February 20, 2020

Saint Eleutherius, Bishop of Tournai (+ 531)

St. Eleutherius of Tournai (Feast Day - February 20)

Saint Eleutherius was born in Tournai to Christian parents, whose family had been converted to the Christian faith by Saint Piatus a few centuries prior. Most Christian families after the martyrdom of Saint Piatus reverted to paganism. He grew up with Saint Medardus (June 8), who prophesied to him that he would one day become Bishop of Tournai, where the Kings of the Franks resided. Eleutherius was consecrated Bishop of Tournai by Saint Remigius in 486.

The first years of his episcopate were particularly difficult. In 476 Rome had fallen and the barbarian invasions of the Visigoths, Alemanni and Franks had already begun. The latter still pagans, they had established their own capital in Tournai, so Eleutherius was forced to take refuge, moving the episcopal see to the nearby and safer village of Blandain.

Bishop Eleutherios had as his mission to convert the Franks who were pagans, and defend the Christian faith against heretics who had wormed their way into the Christian communities. Ten years after Eleutherius became Bishop of Tournai, King Clovis was baptized at Rheims in 496. With this Saint Eleutherius baptized many pagans of Tournai.

Once, a young girl fell in love with him. The bishop would have nothing to do with her. In response she fell ill, and then passed into a coma. Eleutherius told her father, who was the governor, that he could restore her to health, but would do so only if the father promised to become a Christian. Once the girl was cured, her father reneged on his vow. At this Eleutherius is said to have brought a plague on the land - an action which soon forced the recalcitrant father to repent and believe.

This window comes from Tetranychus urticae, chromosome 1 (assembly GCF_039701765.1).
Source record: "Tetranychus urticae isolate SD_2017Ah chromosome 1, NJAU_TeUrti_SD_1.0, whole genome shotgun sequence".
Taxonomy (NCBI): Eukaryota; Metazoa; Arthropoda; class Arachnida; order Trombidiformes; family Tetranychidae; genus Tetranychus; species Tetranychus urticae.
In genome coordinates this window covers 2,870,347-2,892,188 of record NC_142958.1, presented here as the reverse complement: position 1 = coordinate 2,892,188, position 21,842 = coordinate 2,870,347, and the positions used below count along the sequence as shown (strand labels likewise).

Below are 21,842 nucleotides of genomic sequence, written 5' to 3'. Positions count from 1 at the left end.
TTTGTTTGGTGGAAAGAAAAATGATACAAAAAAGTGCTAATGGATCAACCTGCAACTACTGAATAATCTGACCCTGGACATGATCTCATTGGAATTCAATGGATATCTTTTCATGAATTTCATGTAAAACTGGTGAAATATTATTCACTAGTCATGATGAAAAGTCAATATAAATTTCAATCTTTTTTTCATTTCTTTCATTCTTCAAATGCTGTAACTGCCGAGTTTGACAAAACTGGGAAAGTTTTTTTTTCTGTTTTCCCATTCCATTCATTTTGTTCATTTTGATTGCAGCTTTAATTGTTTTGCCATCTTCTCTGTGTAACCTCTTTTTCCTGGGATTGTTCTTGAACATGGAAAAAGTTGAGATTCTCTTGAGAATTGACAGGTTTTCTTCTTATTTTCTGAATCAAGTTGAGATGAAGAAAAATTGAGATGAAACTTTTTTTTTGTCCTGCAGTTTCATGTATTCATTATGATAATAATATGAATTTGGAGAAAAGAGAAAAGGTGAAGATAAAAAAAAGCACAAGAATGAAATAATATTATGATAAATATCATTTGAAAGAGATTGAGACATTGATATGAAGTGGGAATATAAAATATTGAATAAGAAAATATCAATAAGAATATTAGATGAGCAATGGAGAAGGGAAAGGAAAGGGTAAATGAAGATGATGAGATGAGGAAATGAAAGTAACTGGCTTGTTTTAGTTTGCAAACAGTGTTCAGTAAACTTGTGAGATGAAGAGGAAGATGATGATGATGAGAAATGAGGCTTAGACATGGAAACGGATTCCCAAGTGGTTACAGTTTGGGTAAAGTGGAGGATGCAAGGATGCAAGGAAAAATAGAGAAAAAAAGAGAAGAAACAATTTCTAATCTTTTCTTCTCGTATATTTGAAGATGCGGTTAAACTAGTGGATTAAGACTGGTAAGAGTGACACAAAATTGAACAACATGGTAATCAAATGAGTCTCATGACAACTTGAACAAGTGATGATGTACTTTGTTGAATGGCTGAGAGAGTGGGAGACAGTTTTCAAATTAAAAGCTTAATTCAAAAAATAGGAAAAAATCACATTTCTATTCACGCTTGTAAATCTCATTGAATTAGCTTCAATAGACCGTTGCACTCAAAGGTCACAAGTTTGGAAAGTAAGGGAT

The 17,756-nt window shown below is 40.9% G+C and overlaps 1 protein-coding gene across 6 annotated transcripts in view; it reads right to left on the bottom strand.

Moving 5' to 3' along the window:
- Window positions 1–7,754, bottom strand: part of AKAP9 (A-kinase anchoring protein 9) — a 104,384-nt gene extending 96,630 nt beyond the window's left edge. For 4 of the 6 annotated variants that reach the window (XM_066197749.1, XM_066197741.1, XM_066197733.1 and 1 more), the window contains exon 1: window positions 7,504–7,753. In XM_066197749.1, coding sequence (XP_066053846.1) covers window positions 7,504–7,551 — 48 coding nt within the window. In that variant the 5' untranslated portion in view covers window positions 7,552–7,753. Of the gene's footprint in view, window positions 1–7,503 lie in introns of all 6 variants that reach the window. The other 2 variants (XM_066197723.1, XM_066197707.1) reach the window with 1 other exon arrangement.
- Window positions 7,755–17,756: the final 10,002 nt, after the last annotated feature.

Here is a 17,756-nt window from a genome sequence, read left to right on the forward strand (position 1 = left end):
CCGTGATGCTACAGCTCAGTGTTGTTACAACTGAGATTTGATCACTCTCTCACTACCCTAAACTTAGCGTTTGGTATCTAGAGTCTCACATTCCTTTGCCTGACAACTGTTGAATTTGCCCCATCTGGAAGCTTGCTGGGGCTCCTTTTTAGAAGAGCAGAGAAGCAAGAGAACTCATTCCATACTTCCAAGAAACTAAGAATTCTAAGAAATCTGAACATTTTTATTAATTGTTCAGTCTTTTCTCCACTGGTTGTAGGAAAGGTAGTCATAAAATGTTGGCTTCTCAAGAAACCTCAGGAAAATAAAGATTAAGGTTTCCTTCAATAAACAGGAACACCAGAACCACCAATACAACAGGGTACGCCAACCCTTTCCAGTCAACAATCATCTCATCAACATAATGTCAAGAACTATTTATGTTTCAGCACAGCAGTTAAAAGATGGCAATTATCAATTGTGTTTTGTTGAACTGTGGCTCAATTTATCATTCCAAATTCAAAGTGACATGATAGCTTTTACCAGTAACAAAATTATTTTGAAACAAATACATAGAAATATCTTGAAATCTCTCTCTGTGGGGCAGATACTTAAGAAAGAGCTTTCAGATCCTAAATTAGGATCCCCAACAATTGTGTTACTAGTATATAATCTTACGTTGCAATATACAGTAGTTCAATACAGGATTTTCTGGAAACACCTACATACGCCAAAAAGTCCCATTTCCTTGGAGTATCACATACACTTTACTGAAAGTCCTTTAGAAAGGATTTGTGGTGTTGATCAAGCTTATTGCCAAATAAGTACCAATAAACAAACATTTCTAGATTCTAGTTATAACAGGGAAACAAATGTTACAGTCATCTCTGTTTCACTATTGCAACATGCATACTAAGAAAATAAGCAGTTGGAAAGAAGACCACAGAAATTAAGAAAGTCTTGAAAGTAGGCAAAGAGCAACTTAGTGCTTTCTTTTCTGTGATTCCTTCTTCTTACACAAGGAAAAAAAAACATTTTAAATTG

When returning from the Battle of Tolbiac, King Clovis was repentant for some of his political crimes, so he went to Bishop Eleutherius as a penitent to intercede on his behalf and obtain divine forgiveness. Eleutherius revealed to him all his misdeeds before the king decided to confess them. This amazed the king and moved him to repent sincerely. After praying for the king for a full year, an angel appeared to him and revealed that Clovis had been forgiven through his intercessions.

Eleutherius opposed most zealously certain heretics who denied the mystery of the Incarnation, namely Arians. In 520 he assembled a synod to condemn the heresies that were still widespread, especially Pelagianism and Arianism. One day, after suffering a beating by a group of Arians as he came out of church, he died of the wounds some days later, on 20 February 531. His funeral was served by his friend Saint Medardus, Bishop of Noyon, who informed of the attack, had left Noyon to visit him, but came when Eleutherius was already dead.

Most of the early evidence of Eleutherius, including his relics, perished in a great fire which consumed his church in 1092. The Cathedral of Notre Dame in Tournai has a portion of his relics and serves as a shrine to his life and deeds through its beautiful artistry.